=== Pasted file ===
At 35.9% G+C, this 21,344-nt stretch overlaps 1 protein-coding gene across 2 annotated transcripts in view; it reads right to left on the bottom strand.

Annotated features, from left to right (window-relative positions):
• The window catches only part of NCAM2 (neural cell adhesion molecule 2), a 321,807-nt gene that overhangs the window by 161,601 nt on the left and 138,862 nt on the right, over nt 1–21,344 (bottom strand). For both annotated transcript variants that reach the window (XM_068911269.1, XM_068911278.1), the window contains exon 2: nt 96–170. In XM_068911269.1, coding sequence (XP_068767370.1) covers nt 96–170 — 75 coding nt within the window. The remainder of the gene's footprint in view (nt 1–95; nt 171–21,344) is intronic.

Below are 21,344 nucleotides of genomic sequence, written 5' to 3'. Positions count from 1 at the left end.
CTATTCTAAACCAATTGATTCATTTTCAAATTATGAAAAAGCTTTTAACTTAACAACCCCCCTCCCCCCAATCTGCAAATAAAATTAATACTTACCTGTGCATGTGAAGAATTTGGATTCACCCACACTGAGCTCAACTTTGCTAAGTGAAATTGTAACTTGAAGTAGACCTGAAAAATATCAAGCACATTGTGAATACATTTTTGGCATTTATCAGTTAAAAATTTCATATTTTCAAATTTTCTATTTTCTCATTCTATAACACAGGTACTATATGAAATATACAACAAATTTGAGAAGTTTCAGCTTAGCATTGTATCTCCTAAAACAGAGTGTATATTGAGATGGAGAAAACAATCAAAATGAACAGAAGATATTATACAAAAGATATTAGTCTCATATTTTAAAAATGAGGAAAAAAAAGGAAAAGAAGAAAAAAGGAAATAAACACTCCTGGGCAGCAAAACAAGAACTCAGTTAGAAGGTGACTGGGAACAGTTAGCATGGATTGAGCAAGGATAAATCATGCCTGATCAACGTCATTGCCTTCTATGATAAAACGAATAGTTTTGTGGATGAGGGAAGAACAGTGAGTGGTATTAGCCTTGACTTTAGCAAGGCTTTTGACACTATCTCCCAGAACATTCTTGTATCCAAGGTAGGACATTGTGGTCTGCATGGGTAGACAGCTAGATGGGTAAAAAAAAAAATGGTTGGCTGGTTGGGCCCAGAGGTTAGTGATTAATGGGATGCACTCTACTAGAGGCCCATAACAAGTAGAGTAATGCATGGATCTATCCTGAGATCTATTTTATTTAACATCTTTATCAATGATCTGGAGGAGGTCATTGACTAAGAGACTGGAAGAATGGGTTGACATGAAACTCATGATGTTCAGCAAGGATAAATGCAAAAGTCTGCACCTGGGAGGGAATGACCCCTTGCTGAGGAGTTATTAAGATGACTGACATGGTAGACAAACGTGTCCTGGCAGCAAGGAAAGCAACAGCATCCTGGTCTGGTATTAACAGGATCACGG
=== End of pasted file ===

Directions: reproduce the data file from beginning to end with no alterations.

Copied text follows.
At 35.9% G+C, this 21,344-nt stretch overlaps 1 protein-coding gene across 2 annotated transcripts in view; it reads right to left on the bottom strand.

Annotated features, from left to right (window-relative positions):
• The window catches only part of NCAM2 (neural cell adhesion molecule 2), a 321,807-nt gene that overhangs the window by 161,601 nt on the left and 138,862 nt on the right, over nt 1–21,344 (bottom strand). For both annotated transcript variants that reach the window (XM_068911269.1, XM_068911278.1), the window contains exon 2: nt 96–170. In XM_068911269.1, coding sequence (XP_068767370.1) covers nt 96–170 — 75 coding nt within the window. The remainder of the gene's footprint in view (nt 1–95; nt 171–21,344) is intronic.

Below are 21,344 nucleotides of genomic sequence, written 5' to 3'. Positions count from 1 at the left end.
CTATTCTAAACCAATTGATTCATTTTCAAATTATGAAAAAGCTTTTAACTTAACAACCCCCCTCCCCCCAATCTGCAAATAAAATTAATACTTACCTGTGCATGTGAAGAATTTGGATTCACCCACACTGAGCTCAACTTTGCTAAGTGAAATTGTAACTTGAAGTAGACCTGAAAAATATCAAGCACATTGTGAATACATTTTTGGCATTTATCAGTTAAAAATTTCATATTTTCAAATTTTCTATTTTCTCATTCTATAACACAGGTACTATATGAAATATACAACAAATTTGAGAAGTTTCAGCTTAGCATTGTATCTCCTAAAACAGAGTGTATATTGAGATGGAGAAAACAATCAAAATGAACAGAAGATATTATACAAAAGATATTAGTCTCATATTTTAAAAATGAGGAAAAAAAAGGAAAAGAAGAAAAAAGGAAATAAACACTCCTGGGCAGCAAAACAAGAACTCAGTTAGAAGGTGACTGGGAACAGTTAGCATGGATTGAGCAAGGATAAATCATGCCTGATCAACGTCATTGCCTTCTATGATAAAACGAATAGTTTTGTGGATGAGGGAAGAACAGTGAGTGGTATTAGCCTTGACTTTAGCAAGGCTTTTGACACTATCTCCCAGAACATTCTTGTATCCAAGGTAGGACATTGTGGTCTGCATGGGTAGACAGCTAGATGGGTAAAAAAAAAAATGGTTGGCTGGTTGGGCCCAGAGGTTAGTGATTAATGGGATGCACTCTACTAGAGGCCCATAACAAGTAGAGTAATGCATGGATCTATCCTGAGATCTATTTTATTTAACATCTTTATCAATGATCTGGAGGAGGTCATTGACTAAGAGACTGGAAGAATGGGTTGACATGAAACTCATGATGTTCAGCAAGGATAAATGCAAAAGTCTGCACCTGGGAGGGAATGACCCCTTGCTGAGGAGTTATTAAGATGACTGACATGGTAGACAAACGTGTCCTGGCAGCAAGGAAAGCAACAGCATCCTGGTCTGGTATTAACAGGATCACGG